cochlearAnd there is another point of contention to consider in terms of deaf culture and its boundaries. Sue has had a cochlear implant. Jenny refuses one for herself but does not begrudge Sue hers. John, however, finds the surgery to be invasive, unnecessary, and potentially harmful. The harm John perceives is, in our interviews, still vague and unexpressed and yet there is a looming feeling (in me) that he feels Sue has betrayed "her" people. But Sue does not see it as such, more concerned with moving into her perceived "normal" role. Cochlear implants are a site of contention in the deaf world. Cochlear implants are seen as a way of becoming a full member of hearing culture, of joining the Audist majority, but are also feared as a destroyer of Deaf culture. If one does not see Deaf culture as part of one's own existence or, in extreme cases, unnecessary or even undesirable - and in even more extreme cases, nonexistent cochlear implants are simply a way of becoming "normal," normal being defined as hearing. But if one sees Deaf culture as where one lives, as vital and supportive, the cochlear implant is a destroyer, taking allies from ones own camp and moving them into the other.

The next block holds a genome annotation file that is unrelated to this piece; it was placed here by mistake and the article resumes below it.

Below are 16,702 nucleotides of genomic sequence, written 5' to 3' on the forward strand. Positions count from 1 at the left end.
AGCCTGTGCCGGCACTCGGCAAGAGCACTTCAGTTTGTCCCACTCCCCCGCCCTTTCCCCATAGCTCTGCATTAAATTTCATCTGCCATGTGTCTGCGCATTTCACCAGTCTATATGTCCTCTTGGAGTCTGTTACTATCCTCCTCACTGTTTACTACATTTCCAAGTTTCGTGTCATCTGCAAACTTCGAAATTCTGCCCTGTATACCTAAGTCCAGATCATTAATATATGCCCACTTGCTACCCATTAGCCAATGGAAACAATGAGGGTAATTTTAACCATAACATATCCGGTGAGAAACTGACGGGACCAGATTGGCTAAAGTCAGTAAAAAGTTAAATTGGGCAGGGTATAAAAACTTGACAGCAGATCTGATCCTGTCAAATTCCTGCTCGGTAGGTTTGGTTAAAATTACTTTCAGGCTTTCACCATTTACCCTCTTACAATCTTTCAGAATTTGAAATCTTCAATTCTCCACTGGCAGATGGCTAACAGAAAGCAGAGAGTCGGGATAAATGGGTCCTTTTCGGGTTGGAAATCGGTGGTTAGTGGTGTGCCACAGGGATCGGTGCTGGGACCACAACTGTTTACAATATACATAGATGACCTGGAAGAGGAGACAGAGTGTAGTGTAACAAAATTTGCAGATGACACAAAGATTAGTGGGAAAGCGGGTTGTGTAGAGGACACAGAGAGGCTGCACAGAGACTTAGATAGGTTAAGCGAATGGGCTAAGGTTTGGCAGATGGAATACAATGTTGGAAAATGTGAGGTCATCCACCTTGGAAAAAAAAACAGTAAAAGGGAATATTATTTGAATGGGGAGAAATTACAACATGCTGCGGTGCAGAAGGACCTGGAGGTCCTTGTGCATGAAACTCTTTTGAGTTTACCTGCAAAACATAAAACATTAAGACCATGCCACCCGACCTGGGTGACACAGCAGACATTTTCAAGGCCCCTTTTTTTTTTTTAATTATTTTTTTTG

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john in context | jenny & sue
deaf:audist | hearing pedagogy | enfi | techno-teaching
city on the hill | "othered" outside
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